Back on 1 July 2017 we all became experts on the $1.6 million transfer balance cap. The only amount that we could transfer into a tax free retirement phase was $1.6 million.
But now the Commissioner has just told us that the “superannuation general transfer balance cap” will increase from $1.6m to $1.7m on 1 July 2021.
That seems easy, but don’t be fooled. Get ready to have a headache…
It starts off pretty easy… If you start your first a “retirement phase superannuation income stream” after 1 July 2021, then you can transfer $1.7 million into the fund to support it.
Now it gets a bit harder… If you started your first a “retirement phase superannuation income stream” before 1 July 2021, and you transferred $1.6 million into the fund to support it before 1 July 2021, even though the cap goes to $1.7 million on 1 July 2021, you can’t add in another $100,000. As you used 100% of the cap that applied when you first started the retirement phase superannuation income stream, you are not allowed to add anything more – you have used 100% of the cap.
Planning idea #1… If you wait until 1 July 2021 to start the retirement phase superannuation income stream you can put an extra $100,000 in to support it.
And now the headache starts… What happens if you started your first a “retirement phase superannuation income stream” before 1 July 2021, but you transferred less than $1.6 million into the fund to support it? For example, what if you transferred $960,000 on 1 January 2020 – How much more can we contribute after 30 June 2021?
First, we need to work out what percentage of the cap we used when we transferred the $960,000 on 1 January 2020. $960,000 divided by $1.6 million is 60%, so we used up 60% of the cap and so we still have another 40% we can use later.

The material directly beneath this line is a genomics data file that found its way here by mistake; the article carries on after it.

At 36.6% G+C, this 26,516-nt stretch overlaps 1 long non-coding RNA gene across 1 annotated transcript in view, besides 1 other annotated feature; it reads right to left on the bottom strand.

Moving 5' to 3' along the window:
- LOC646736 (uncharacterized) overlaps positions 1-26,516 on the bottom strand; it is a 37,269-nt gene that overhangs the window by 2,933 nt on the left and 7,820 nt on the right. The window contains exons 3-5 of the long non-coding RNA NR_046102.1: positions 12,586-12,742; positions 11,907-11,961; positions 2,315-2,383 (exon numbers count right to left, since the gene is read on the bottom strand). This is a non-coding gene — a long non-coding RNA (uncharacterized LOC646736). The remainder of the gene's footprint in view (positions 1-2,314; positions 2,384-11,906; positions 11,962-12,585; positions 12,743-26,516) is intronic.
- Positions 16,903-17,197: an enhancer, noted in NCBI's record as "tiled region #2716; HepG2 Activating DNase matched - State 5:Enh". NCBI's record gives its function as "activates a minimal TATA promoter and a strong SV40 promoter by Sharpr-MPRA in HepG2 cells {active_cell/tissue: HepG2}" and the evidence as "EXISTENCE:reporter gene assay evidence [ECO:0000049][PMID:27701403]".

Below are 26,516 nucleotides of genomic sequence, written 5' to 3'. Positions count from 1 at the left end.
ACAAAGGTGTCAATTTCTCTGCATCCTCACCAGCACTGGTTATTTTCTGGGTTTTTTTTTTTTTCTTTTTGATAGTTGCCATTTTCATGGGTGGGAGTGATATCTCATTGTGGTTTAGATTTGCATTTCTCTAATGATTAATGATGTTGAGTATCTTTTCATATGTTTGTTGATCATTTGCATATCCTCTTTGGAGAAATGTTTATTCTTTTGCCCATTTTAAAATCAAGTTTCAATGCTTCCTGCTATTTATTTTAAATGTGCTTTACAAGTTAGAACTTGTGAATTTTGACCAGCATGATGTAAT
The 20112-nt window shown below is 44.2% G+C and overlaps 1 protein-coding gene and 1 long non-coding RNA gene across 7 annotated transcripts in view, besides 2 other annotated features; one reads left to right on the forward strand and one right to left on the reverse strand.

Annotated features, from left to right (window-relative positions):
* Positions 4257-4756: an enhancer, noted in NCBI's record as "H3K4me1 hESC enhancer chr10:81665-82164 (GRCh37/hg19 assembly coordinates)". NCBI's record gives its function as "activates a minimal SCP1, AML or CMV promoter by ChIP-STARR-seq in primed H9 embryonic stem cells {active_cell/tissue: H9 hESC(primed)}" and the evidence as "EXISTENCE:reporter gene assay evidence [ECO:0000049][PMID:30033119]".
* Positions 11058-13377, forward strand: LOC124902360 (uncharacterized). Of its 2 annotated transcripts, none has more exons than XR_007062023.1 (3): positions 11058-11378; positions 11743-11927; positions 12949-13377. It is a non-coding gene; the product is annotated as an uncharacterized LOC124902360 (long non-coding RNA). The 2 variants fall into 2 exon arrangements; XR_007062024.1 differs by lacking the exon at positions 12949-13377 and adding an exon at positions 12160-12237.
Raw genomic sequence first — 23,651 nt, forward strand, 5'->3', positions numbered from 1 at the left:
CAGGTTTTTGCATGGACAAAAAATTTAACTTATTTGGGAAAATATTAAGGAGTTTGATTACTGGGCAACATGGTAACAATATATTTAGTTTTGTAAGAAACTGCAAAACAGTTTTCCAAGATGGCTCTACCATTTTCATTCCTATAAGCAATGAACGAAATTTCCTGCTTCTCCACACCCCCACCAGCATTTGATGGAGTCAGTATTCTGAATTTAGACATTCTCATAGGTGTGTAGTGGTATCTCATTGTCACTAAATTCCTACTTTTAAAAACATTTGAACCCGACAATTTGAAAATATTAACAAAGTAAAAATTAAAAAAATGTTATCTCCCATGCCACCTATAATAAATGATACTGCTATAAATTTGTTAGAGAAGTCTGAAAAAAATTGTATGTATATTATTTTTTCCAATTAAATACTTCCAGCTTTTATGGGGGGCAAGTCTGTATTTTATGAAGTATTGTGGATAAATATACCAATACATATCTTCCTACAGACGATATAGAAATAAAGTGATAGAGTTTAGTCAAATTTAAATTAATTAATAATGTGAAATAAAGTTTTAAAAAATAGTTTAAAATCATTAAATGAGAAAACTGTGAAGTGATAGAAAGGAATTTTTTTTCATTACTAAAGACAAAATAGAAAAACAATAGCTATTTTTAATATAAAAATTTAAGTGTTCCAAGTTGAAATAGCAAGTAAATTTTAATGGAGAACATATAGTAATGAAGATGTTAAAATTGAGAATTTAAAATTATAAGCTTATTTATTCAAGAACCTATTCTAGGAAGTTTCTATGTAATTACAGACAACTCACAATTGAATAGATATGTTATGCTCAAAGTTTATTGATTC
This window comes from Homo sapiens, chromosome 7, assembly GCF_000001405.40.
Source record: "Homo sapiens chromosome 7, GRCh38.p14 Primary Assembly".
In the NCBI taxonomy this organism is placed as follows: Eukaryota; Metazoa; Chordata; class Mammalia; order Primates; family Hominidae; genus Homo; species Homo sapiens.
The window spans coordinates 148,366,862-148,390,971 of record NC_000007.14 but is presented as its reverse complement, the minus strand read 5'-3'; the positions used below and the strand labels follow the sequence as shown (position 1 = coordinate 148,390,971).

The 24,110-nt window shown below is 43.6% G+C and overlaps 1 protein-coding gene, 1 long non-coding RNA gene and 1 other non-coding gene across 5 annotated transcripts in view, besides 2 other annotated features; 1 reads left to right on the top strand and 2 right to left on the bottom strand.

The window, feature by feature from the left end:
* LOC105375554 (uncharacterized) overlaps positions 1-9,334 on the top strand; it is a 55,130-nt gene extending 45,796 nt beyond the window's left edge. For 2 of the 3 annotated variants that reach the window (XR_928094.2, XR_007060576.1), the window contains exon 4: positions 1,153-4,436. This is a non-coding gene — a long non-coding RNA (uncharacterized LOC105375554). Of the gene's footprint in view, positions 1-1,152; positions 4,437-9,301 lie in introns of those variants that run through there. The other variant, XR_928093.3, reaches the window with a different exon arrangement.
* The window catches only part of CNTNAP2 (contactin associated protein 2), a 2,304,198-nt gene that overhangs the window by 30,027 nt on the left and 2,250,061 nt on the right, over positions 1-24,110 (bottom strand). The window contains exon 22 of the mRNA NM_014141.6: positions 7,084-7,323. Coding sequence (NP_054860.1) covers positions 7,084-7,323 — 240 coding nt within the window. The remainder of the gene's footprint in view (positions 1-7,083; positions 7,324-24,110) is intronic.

On 1 July 2021, with the transfer balance cap going to $1.7 million, and having 40% of the cap available, we can now transfer in 40% of $1.7 million – or $680,000.
That means to completely use up the transfer balance cap we transferred $960,000 on 1 January 2020 and $680,000 on 1 July 2021, for a total of $1.64 million.
Good luck getting this right every time.
It is worth noting that the above is the way I think it is best to understand what has to be done, but the legislation gets to the same outcome another, less intuitive way. The legislation states first you identify the highest ever balance in your transfer balance account ($960,000 in the example above), then use this to work out the unused cap percentage of the transfer balance account (in the example above 40%). You multiply this percentage by $100,000 ($40,000 from the example above) and add this to $1.6 million to get the new Transfer Balance Cap ($1.64 million).
How this changes the defined benefit income cap
The defined benefit income cap, which is just the general transfer balance cap divided by 16, increases from $100,000 to $106,250 from 1 July 2021. Therefore, the amount of defined benefit income that can be exempt from tax increases each year by $6,250.
How this changes non-concessional contributions
The limit on non-concessional contributions increases to $1.7 million on 1 July 2021. This means that individuals with a total superannuation balance of $1.7 million or more on 30 June 2021, will not be able to make any contributions.
Planning idea #2… Everyone who has made $1.6 million of non-concessional contributions and is not in retirement phase yet can now make another non-concessional contribution of up to $100,000 from 1 July 2021.
And yes I know it is a Sunday and not a Monday… but I am bored…